Pair Of Masked Boobies (Sula Dactylatra)
Nature is truly fascinating, and so is the breeding habits of Masked Boobies. These birds who often form monogamous relationships always lay two eggs, and when the chicks hatch, the bigger one always kills its weaker sibling. This practice even has its own name - siblicide - and it greatly influences the chances of the stronger chicks survival. Sibling killing, though, is not the only fantastic fact about these birds as they're truly impressive sea-divers, plunging almost vertically from altitudes of nearly 100 meters at high speeds.
Chuck Will's Widow (Caprimulgus Carolinensis)
The little widow is a nocturnal bird of the nightjar family. These long-winged, short-billed birds have an array of wonderful names in their family such as Goatsuckers, Bugeaters, Whippoorwill and, of course, the Chuck Will's Widow. The name for the latter doesn't come because the bird reminded some Chuck of his widow, but rather because of a distinct call, this bird has, sounding something like the name wording.
Hopbeard Plunderfish (Pogonophryne Neyelovi)
Since the Hopbeards are a newly discovered deep-sea fish species, not much is known about what they do or what they eat living in the depths of about 4.560 feet. Hopbeards also have particularly large livers that take about 35 percent of the space in their abdomen, which, probably, makes them the most notorious drunkards of the sea.
Prickly Dreamer (Spiniphryne Gladisfenae)
These pricklers are mostly found in the North Atlantic Ocean around 2 km below the surface. Not much is known about these fishes, but tiny spikes and an amazing teeth count makes them unique compared to other fishes from this family.
Impatient Sea Cucumber (Holothuria Impatiens)
The life of warm-water-loving Impatient Cucumber is not a very exciting one - the 30 cm long worm spends his days eating various organic debris from the sea floor and spawns his babies from time to time. Sea Cucumbers are used for food in many countries and they can even be farmed.
Mint-Sauce Worm (Symsagittifera Roscoffensis)
This worm just cannot decide whether it's a plant or animal, because it harvests algae inside of his body (note the bright green color) without digesting it and thrives solely on the byproducts of the algae's photosynthesis, thus keeping it alive only by solar power. These minute sea flatworms not only have figured out an efficient way of living, but they're also known to communicate with each other in forming bigger superorganisms called flotillas.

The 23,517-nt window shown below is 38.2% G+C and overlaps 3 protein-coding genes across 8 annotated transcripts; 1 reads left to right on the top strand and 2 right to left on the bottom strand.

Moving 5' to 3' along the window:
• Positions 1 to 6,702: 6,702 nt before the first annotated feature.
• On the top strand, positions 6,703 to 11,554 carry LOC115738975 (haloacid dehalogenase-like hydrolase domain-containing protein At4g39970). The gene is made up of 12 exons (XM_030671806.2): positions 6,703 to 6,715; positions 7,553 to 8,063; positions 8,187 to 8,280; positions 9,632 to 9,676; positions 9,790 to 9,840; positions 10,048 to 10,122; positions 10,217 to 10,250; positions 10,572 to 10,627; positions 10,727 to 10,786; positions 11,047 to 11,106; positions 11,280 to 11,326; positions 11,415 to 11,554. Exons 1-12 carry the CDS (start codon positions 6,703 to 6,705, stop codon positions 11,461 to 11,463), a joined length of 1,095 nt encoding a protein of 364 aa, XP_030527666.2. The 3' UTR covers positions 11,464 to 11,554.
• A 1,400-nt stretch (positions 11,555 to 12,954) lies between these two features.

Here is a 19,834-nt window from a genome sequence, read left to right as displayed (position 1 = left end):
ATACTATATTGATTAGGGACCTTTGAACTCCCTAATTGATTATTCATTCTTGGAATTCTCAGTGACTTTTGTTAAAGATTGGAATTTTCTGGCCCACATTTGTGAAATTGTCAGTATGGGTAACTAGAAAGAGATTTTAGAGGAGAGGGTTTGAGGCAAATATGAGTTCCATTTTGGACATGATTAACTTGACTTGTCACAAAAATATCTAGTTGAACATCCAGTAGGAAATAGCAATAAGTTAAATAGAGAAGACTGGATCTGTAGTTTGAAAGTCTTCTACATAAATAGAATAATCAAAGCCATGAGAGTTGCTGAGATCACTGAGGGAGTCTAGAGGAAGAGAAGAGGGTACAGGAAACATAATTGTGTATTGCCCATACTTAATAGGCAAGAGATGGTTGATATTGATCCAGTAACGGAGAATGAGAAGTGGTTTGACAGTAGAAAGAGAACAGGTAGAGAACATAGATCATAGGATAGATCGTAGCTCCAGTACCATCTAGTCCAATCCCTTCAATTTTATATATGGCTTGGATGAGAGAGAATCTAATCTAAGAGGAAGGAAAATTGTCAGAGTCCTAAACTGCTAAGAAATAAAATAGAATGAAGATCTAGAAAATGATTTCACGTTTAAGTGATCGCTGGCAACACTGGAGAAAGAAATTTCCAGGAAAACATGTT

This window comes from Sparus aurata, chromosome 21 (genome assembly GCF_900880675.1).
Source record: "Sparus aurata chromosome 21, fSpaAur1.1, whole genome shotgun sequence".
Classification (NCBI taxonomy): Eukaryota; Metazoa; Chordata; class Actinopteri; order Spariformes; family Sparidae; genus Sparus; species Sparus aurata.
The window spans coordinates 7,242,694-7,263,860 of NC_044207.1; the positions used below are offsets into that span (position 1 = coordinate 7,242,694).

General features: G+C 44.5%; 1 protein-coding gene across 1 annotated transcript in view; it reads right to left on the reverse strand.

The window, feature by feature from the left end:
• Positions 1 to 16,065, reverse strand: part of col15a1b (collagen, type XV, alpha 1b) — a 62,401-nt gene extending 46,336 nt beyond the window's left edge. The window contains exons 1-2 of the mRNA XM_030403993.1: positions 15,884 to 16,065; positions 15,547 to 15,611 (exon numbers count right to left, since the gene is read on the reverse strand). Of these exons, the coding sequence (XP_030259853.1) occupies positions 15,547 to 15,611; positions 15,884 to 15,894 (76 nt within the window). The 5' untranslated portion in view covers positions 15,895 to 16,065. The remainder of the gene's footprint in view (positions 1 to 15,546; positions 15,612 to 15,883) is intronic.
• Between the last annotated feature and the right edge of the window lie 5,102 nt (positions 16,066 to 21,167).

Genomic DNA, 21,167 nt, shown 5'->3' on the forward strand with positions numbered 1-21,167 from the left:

Ice Cream Cone Worm (Pectinaria Gouldii)
The Ice Cream Cone Worm is pictured here without a shell in which it usually lives. The worms make their shells from tiny particles of sand, seashells and any other trinkets they can find. Not only they cover themselves with a sand armor, but they also live almost fully submerged into the sea bottom with just its mouth part with claws sticking out for catching prey.
Snaggletooth (Astronesthes Richardsoni)
Snaggletooth, also known as Stareater fishes live in tropical waters, about 1.000 feet below the surface. These small fishes have multiple luminous spots on their bodies, which resemble a starry night sky. Though it is a predatory fish, it's totally harmless to humans because of the depths they live in and their small size.
Cynical Quaker (Orthodes Cynica)
The Cynical Quaker is a part of Noctuidae moth family and though they seem rather regular, their caterpillars have developed a whole arsenal of chemical weapons to defend themselves from predators. Some of them excrete alkaloids, others - acids, while most regurgitate plant compounds together with a toxin called toluquinone.
Atlantic Spiny Lumpsucker (Eumicrotremus Spinosus)
Lumpsuckers, though a poorly studied group of fishes, are frequently used in Scandinavian cuisine. An interesting fact is that these fishes almost never swim, but stick to the ocean floor with adhesive discs that have evolved from pelvic fins. Also, they have a pretty great camouflage consisting of wart-like protrusions from their heads and bodies, making them seem like the rocks on which they hunt for worms and mollusks.
Bobolink (Dolichonyx Oryzivorus)
Bobolinks, before the decline in their population, were very common all throughout North America and Canada. For wintering, though these birds fly to South America which makes a 20 000 km roundtrip and that's like flying halfway around the world. Not only the Bobolinks have impressive stamina, but they also have a very Star Wars-y, complex call.
Baw Baw Frog (Philoria Frosti)
Found only on Mount Baw Baw in Victoria, Australia these little amphibians are on the verge of extinction. To help these froggers repopulate, an ongoing program at Zoos Victoria are breeding them in captivity.
Bananaquit (Coereba Flaveola)
These little birdies are mostly found in the tropical forests of South America and the Carribean. The Bananaquit is a nectarivore which means that it eats nectar from flowers, juices of sweet fruits and an occasional bug or two. Bananaquits aren't very cautious around humans and often visit patios or balconies if some sugar or a bowl of fresh fruit is left unattended.
Pleasing Fungus Beetle (Erotylidae)
You don't have to be a rocket scientist to guess that these beetles mostly feed on fungi, but you do have to have a pretty good imagination to understand why they're Pleasing. Our guess would be because their pretty colors ranging from bright red (like the one in the picture) to subdued blue tones in other members of this family.